With that in mind, if you used to call the Indonesian language as Bahasa, maybe you can start calling it as “Bahasa Indonesia” which simply means Indonesian language. That way, you can always be sure that you are in the same page as Indonesian native.

Is it difficult to learn Indonesian?

Bahasa Indonesia literally means the language (bahasa) of Indonesia. Indonesia is one of the developing countries with significant economic growth. This makes the country attracts a lot of investors from all over the world to come and to set up businesses. However, some of them find it hard to communicate with the locals and hence need to learn the language.

Is it difficult to learn Indonesian?

Well, there are a few reasons why Bahasa Indonesia is not difficult to learn:

1. The language use Roman alphabet (a, b, c, ….), unlike Korean, Japanese, Mandarin, Arabic which require us to memorize different form of words and symbols.
2. Some of Indonesian vocabularies are derived from Sanskrit, Dutch, English, Portuguese and even Mandarin so you might find it familiar to you.
3. Bahasa Indonesia is not a tonal language like Mandarin or Vietnamese.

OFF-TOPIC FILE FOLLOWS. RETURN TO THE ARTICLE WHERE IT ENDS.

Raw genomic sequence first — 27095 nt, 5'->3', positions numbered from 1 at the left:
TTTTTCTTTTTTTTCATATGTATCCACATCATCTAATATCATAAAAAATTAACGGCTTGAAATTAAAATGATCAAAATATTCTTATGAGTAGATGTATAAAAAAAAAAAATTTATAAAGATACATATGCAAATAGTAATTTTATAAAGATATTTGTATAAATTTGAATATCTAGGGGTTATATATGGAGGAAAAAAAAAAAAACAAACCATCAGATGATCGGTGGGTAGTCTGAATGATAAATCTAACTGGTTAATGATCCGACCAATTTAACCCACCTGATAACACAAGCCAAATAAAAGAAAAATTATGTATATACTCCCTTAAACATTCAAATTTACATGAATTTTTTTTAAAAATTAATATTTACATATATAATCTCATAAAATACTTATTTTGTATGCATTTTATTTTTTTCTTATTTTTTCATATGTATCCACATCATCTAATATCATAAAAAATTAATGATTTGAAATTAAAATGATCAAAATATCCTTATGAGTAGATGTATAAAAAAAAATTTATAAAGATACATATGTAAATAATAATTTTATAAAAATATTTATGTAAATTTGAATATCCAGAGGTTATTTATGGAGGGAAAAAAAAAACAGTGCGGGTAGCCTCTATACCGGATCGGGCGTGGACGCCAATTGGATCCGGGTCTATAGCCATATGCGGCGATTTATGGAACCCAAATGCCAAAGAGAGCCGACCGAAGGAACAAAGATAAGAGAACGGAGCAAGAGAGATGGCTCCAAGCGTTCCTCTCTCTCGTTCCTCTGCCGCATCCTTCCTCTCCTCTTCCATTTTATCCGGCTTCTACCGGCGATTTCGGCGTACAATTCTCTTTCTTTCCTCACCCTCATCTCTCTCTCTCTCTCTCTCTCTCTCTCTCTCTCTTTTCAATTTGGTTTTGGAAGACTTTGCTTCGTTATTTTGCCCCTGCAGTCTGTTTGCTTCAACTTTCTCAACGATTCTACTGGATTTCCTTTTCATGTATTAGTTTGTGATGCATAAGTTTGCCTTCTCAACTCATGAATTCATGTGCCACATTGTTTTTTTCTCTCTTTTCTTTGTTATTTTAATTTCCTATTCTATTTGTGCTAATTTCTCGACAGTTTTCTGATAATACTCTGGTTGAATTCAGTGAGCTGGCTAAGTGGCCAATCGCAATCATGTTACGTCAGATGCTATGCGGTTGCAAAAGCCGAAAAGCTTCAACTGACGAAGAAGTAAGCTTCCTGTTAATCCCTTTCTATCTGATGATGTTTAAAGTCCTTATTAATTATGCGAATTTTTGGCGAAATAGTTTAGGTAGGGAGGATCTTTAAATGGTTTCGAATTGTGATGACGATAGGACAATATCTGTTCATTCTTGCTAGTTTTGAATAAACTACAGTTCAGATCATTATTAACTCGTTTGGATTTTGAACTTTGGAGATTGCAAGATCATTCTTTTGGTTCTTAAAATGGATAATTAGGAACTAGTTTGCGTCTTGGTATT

4. There is no tenses in Bahasa Indonesia.

So, why not try to learn Indonesian? I am sure you will not find it too hard!

— Tirto


The Importance of Register in Indonesian language.

Before I go on with this terminology, I guess I should just re-justify the meaning of ‘register’. Register is a variety of language used for a particular purpose or in a particular setting. So.. How important is this concept in Indonesian language? I would say, very important!

Many people who are currently studying the Indonesian language struggle with one thing. The SLANG! How could I possibly use everything that I have learned in daily conversation with native Indonesian when in fact they use a lot of different words? Well, until today I guess every linguist in Indonesia are concerned with the future of our language. Because almost every day a person (especially young person) in Indonesia could find one or two new made-up words and use it in their conversation and then spread the trend to others! No wonder learning Indonesian become very difficult..

Now, why did I bring both ‘register’ and ‘slang’ together? Perhaps I just want to comfort all the people who are currently learning Indonesian. Knowing that Indonesian ‘sub-consciously’ understand the importance of register and can use variety of language depending on the particular setting that they are in, Indonesian people in general will not always use slang every time. They will only use it to speak with their peer. Not necessarily at work or when dealing with authorities or in writing.

So, don’t give up on learning Indonesian, yet! In my next blog entry I will spare some hints about dealing with Indonesian slang. Sometimes, what may seem to be really hard is not that hard and all you need to know is the trick.